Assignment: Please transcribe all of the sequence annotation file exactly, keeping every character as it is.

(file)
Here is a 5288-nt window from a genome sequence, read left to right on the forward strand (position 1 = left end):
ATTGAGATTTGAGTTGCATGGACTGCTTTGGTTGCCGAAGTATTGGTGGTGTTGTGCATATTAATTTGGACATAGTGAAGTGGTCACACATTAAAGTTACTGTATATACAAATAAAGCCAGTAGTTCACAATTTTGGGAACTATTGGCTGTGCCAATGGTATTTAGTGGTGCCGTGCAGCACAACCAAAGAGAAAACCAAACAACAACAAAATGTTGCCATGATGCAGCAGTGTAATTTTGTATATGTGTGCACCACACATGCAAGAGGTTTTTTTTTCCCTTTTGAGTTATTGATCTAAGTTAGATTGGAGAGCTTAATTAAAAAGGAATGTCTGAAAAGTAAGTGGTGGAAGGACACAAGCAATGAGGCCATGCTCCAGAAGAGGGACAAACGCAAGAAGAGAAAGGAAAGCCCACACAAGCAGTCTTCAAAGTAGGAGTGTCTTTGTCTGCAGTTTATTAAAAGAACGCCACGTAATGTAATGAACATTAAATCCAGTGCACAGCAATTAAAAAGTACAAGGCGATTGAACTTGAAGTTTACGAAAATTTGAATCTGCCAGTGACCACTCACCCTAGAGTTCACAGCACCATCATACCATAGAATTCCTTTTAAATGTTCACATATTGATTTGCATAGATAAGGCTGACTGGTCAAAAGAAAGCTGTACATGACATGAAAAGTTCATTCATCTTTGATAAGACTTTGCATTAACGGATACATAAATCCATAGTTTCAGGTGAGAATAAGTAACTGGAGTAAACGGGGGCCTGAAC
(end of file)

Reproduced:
Here is a 5288-nt window from a genome sequence, read left to right on the forward strand (position 1 = left end):
ATTGAGATTTGAGTTGCATGGACTGCTTTGGTTGCCGAAGTATTGGTGGTGTTGTGCATATTAATTTGGACATAGTGAAGTGGTCACACATTAAAGTTACTGTATATACAAATAAAGCCAGTAGTTCACAATTTTGGGAACTATTGGCTGTGCCAATGGTATTTAGTGGTGCCGTGCAGCACAACCAAAGAGAAAACCAAACAACAACAAAATGTTGCCATGATGCAGCAGTGTAATTTTGTATATGTGTGCACCACACATGCAAGAGGTTTTTTTTTCCCTTTTGAGTTATTGATCTAAGTTAGATTGGAGAGCTTAATTAAAAAGGAATGTCTGAAAAGTAAGTGGTGGAAGGACACAAGCAATGAGGCCATGCTCCAGAAGAGGGACAAACGCAAGAAGAGAAAGGAAAGCCCACACAAGCAGTCTTCAAAGTAGGAGTGTCTTTGTCTGCAGTTTATTAAAAGAACGCCACGTAATGTAATGAACATTAAATCCAGTGCACAGCAATTAAAAAGTACAAGGCGATTGAACTTGAAGTTTACGAAAATTTGAATCTGCCAGTGACCACTCACCCTAGAGTTCACAGCACCATCATACCATAGAATTCCTTTTAAATGTTCACATATTGATTTGCATAGATAAGGCTGACTGGTCAAAAGAAAGCTGTACATGACATGAAAAGTTCATTCATCTTTGATAAGACTTTGCATTAACGGATACATAAATCCATAGTTTCAGGTGAGAATAAGTAACTGGAGTAAACGGGGGCCTGAAC